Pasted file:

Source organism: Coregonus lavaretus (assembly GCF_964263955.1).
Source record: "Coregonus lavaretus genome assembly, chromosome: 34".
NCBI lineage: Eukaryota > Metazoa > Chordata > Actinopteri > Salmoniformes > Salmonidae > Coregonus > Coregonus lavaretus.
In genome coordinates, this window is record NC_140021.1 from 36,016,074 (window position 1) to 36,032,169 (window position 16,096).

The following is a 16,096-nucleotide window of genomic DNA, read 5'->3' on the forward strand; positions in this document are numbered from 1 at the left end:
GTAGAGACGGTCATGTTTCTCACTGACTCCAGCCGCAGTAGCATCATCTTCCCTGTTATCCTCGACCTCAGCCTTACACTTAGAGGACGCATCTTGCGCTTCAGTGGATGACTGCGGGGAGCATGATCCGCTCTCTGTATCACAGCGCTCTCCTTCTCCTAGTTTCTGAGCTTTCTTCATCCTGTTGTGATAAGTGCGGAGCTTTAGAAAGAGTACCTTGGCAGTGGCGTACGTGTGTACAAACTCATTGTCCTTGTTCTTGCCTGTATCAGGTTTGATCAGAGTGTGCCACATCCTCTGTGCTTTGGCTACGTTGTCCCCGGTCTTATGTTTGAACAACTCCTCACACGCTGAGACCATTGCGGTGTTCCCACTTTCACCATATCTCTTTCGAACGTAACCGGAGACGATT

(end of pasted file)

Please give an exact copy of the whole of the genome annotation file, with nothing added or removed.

Source organism: Coregonus lavaretus (assembly GCF_964263955.1).
Source record: "Coregonus lavaretus genome assembly, chromosome: 34".
NCBI lineage: Eukaryota > Metazoa > Chordata > Actinopteri > Salmoniformes > Salmonidae > Coregonus > Coregonus lavaretus.
In genome coordinates, this window is record NC_140021.1 from 36,016,074 (window position 1) to 36,032,169 (window position 16,096).

The following is a 16,096-nucleotide window of genomic DNA, read 5'->3' on the forward strand; positions in this document are numbered from 1 at the left end:
GTAGAGACGGTCATGTTTCTCACTGACTCCAGCCGCAGTAGCATCATCTTCCCTGTTATCCTCGACCTCAGCCTTACACTTAGAGGACGCATCTTGCGCTTCAGTGGATGACTGCGGGGAGCATGATCCGCTCTCTGTATCACAGCGCTCTCCTTCTCCTAGTTTCTGAGCTTTCTTCATCCTGTTGTGATAAGTGCGGAGCTTTAGAAAGAGTACCTTGGCAGTGGCGTACGTGTGTACAAACTCATTGTCCTTGTTCTTGCCTGTATCAGGTTTGATCAGAGTGTGCCACATCCTCTGTGCTTTGGCTACGTTGTCCCCGGTCTTATGTTTGAACAACTCCTCACACGCTGAGACCATTGCGGTGTTCCCACTTTCACCATATCTCTTTCGAACGTAACCGGAGACGATT